I can still taste the first time we ate these, on the streets of Rome in a small trattoria in Trastevere, you know the ones, down the last alley on the right, dimly lite and a table or two sitting in front of modest facia. These are ALWAYS the best “stumbles”, they NEVER disappoint and we seem to end up back there at least another night, or two, or three. On this trip, I think it was three. We became known enough to have a table reserved for the following evening, same one, in front, with a red tablecloth and a candelabra. I know there are a million of these in Rome but it didn’t matter because this one hit a magical note.
When we sat down to this meal I honestly thought that maybe I didn’t get the memo that I had ordered my last meal of my life….I would have been okay with that, really. It was 4 courses of sheer bliss and this was just one of of the many delicious delectables. We started with freshly forged mushrooms and baby potatoes sautéed in butter and served with crostini and then moved onto homemade pasta with freshly shaved truffles from Alba and then onto the infamous calamari dish and only to finish off with the BEST tiramisu and espresso I have ever had. Oh did I mention the amazing wine with every course? Now you get why I would have been fine with this being my last meal.
I don’t know what it is about Italian Cuisine, maybe it’s the way a tall dark handsome man comes to your table and explains the dishes with a gorgeous accent while passionately gesturing every word with his hands as though they are his backup singers for his musical gig or if it is the fact you are in one of the most incredible cities in the world without a care or a concern or perhaps its the fact they use nothing but the local, freshest, and best ingredients. All I know is that I still think about this dish and Italy.
So we took the table and the handsome waiter approaches welcoming us to the trattoria and whisping us away with his explanation of the featured dishes. He used words like bellissima and succulento (secretly I’m thinking he must be talking about me) and instead I quickly realize he is speaking about a calamari tube. Time to snap back to reality.
You might be wondering why I choose the calamari dish to highlight and honestly, this was the dish I sincerely wondered if it was as good as he explained or was it his explanation and fab accent? I mean we all know that calamari, especially the tubes, can get really rubbery if not cooked correctly and then the dish has the consistency of a tire.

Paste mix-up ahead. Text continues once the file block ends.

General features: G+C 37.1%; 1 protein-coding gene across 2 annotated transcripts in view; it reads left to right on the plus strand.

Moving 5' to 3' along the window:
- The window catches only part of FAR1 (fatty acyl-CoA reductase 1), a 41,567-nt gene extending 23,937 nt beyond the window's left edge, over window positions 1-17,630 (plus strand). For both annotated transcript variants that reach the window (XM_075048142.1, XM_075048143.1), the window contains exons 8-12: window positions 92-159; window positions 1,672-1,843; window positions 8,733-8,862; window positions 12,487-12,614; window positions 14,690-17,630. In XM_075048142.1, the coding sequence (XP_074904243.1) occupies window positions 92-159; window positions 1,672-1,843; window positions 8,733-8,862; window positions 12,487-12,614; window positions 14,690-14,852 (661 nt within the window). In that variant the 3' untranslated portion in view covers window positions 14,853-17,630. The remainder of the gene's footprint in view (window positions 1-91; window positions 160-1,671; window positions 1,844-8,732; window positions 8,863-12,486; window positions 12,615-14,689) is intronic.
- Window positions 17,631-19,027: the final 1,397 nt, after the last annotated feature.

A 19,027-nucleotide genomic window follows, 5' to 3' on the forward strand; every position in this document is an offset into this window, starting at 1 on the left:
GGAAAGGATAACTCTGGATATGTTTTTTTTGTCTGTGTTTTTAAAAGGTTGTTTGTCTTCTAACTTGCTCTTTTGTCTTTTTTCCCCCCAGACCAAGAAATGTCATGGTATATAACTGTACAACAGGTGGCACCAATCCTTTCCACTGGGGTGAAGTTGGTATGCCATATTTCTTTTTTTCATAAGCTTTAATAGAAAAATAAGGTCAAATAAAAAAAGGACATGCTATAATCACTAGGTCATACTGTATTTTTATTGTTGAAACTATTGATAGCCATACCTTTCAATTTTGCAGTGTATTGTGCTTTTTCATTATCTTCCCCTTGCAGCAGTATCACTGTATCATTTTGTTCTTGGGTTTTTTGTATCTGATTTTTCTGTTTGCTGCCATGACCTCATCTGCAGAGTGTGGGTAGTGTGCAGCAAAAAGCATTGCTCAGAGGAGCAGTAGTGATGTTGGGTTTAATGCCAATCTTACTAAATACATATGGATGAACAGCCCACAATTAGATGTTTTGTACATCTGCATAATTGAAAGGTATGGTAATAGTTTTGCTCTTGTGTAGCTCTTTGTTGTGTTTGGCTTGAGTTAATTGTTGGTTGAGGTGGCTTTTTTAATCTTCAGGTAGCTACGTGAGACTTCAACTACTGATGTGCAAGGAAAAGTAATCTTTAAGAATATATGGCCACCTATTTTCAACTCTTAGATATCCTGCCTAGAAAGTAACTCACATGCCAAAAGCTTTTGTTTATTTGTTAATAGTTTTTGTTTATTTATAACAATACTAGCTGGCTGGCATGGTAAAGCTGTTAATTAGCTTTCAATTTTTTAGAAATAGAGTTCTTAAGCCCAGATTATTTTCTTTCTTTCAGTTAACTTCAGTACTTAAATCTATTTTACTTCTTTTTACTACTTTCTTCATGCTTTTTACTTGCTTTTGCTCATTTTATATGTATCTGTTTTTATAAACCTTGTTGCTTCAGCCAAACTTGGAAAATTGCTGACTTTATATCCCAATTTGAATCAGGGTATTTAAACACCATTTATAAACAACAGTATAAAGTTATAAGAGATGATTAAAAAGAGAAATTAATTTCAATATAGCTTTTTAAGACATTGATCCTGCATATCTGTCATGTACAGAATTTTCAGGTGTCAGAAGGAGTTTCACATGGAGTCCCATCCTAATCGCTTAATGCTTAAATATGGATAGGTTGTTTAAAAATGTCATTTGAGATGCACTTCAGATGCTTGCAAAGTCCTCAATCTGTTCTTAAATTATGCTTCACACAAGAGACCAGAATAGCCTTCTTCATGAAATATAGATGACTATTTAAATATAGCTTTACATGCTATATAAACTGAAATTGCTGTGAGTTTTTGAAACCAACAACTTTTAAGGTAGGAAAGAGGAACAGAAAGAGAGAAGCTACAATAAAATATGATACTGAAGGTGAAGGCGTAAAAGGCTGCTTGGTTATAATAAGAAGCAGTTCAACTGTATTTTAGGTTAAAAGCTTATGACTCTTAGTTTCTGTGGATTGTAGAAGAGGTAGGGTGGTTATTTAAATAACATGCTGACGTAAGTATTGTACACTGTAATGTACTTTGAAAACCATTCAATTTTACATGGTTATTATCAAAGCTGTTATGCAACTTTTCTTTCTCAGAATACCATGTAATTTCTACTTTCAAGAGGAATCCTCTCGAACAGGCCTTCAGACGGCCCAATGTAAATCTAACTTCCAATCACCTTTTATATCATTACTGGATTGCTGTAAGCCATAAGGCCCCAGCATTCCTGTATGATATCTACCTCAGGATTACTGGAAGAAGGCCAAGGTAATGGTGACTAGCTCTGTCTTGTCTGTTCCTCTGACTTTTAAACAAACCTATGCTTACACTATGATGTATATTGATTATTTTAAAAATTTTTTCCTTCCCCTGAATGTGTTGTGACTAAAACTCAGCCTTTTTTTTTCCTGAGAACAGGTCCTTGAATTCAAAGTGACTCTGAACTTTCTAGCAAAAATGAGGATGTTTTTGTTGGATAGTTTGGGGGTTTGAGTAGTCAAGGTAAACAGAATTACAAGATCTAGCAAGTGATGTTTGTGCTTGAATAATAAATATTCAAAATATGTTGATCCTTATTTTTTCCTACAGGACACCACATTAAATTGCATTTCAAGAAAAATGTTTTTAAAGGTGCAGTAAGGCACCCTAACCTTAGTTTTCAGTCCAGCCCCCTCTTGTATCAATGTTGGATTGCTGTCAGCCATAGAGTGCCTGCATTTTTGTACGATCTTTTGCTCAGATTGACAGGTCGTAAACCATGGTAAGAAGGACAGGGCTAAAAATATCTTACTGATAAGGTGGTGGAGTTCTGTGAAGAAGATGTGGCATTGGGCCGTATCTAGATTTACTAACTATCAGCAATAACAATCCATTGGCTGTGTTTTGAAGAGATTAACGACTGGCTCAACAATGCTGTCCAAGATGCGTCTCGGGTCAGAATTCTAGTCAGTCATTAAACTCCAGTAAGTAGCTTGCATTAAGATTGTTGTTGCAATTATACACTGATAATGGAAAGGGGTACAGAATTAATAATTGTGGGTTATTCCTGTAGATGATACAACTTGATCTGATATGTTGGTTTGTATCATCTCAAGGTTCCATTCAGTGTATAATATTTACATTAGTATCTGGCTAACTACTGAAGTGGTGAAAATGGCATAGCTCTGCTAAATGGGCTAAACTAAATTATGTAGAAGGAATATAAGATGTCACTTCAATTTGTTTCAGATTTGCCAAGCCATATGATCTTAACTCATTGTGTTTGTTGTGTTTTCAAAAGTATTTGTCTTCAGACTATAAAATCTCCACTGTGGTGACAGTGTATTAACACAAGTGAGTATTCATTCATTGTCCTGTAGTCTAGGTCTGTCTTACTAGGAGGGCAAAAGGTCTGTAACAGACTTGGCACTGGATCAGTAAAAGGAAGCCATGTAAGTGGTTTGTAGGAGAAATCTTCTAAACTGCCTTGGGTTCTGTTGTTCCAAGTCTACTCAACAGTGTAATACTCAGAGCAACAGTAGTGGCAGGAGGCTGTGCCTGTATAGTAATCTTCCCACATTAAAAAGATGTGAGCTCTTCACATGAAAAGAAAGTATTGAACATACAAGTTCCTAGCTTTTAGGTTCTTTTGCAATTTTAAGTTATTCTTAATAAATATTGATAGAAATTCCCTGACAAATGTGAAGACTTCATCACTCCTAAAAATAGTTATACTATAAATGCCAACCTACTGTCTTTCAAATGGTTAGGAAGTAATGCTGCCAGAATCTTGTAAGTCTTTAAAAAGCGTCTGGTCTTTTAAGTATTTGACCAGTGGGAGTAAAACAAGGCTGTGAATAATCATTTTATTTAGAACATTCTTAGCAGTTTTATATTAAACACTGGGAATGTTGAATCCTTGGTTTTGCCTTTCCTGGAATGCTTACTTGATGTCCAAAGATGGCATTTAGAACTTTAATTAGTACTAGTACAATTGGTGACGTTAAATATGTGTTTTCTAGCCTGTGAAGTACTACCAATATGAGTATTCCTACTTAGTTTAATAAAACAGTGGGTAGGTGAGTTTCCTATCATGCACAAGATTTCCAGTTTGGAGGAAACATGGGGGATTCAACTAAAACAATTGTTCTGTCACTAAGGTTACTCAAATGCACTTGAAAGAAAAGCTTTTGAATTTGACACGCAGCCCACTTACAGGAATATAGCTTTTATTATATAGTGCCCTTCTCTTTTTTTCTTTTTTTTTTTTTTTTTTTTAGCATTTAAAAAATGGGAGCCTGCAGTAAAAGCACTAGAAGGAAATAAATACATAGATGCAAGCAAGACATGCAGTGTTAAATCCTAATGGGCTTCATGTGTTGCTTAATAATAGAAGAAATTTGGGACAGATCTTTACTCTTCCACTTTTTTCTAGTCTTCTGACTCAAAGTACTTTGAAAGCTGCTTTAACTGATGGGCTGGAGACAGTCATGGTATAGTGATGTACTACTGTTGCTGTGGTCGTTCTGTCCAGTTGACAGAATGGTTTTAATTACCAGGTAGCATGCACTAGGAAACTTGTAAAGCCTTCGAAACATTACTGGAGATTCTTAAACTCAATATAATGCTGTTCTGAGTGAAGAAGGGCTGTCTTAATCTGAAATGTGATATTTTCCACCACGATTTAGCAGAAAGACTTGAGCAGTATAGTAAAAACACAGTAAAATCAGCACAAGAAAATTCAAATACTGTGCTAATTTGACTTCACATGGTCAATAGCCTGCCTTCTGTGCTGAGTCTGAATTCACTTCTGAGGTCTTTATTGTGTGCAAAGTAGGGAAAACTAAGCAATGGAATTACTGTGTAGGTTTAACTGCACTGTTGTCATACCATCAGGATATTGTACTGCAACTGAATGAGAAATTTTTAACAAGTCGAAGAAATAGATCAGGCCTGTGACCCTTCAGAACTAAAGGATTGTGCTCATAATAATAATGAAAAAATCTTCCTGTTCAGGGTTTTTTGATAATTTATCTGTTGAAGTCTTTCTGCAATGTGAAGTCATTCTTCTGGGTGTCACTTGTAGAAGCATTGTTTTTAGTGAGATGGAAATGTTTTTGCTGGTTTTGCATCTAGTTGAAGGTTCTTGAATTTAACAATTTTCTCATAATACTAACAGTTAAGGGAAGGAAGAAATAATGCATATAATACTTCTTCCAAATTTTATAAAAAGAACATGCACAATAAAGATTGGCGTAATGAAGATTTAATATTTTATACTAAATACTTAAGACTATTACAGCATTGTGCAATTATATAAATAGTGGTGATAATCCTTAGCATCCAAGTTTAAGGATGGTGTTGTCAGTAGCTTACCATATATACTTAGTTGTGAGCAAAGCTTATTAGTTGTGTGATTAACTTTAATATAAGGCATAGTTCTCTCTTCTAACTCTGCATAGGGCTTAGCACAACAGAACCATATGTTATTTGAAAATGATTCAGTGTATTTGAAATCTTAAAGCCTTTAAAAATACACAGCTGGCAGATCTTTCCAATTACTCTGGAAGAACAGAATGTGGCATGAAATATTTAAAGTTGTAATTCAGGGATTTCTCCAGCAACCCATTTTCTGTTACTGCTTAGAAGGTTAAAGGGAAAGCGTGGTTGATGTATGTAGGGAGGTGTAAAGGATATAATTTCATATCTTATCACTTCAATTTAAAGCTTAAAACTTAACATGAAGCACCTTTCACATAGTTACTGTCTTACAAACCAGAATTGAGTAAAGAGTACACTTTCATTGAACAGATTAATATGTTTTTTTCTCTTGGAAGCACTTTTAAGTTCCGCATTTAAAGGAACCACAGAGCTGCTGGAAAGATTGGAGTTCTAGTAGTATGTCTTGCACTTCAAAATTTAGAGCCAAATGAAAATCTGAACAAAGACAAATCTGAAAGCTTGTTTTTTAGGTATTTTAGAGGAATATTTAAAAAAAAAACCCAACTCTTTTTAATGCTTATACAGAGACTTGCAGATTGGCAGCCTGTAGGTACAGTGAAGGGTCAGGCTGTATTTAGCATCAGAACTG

Whatever it was, him, the words, or Rome (probably all 3), I ordered the calamari. It was everything he said and then some. Stuffed with risotto and then grilled to perfection topped with local, freshly pressed olive oil with enough at the bottom of the dish to mop up with some home made bread from the antique wooden oven next door. Oh yes, and that fabulous glass of house made wine….I forgot to mention how he explained that, I was ready to spend the night in the cellar.
So here’s my version of one of “the unknown last supper” dishes. I changed up the risotto to include chorizo as I love it with seafood as it adds a incredible dimension to the flavor profile. I hope you enjoy it as much as I and even though I can’t superimpose the Italian waiter or Rome for that matter, I’ll dig up a photo for you to transport yourself…….
I never should have doubted the kings of cuisine…….
The red tablecloth and candelabra…
- 8 calamari tubes
- 1 cup arborio rice
- 4 cups chicken stock (more if needed)
- pinch of saffron (put in stock)
- ½ cup cured chorizo, diced*(hot or mild or combo)
- ½ cup sweet onion, diced
- ¼ cup white wine
- 2 T unsalted butter
- ½ cup parmigiano-reggiano
- sea salt and freshly ground pepper, to taste
- olive oil
- Rinse the calamari "tubes" and pat dry
- On stovetop, heat chicken broth until warm and add saffron
- In a medium stockpot, heat oil and add chorizo.
- Saute until juices release a bit and then add onion, sauté until transparent and add garlic.
- Stir and add rice.
- Add wine and allow to absorb into rice
- Begin to add stock, ½ a cup at a time until it absorbs into rice (don't fully allow the rice to get "dry" before adding more stock. Stir constantly.
- Taste rice and it should be "al dente". Consistency will be creamy but not "gooey". This is KEY to a good risotto
- Add parmigiano-reggiano and butter.
- Open Calamari tubes and fill about ¾ full with risotto mixture. Fold over and seal with a toothpick. Repeat with remaining calamari.
- Brush with olive oil and salt and pepper.
- Heat grill to medium and place calamari directly onto grill. Cook for a total of about 5 minutes turning over to get even grill marks on each side.
- Serve immediately.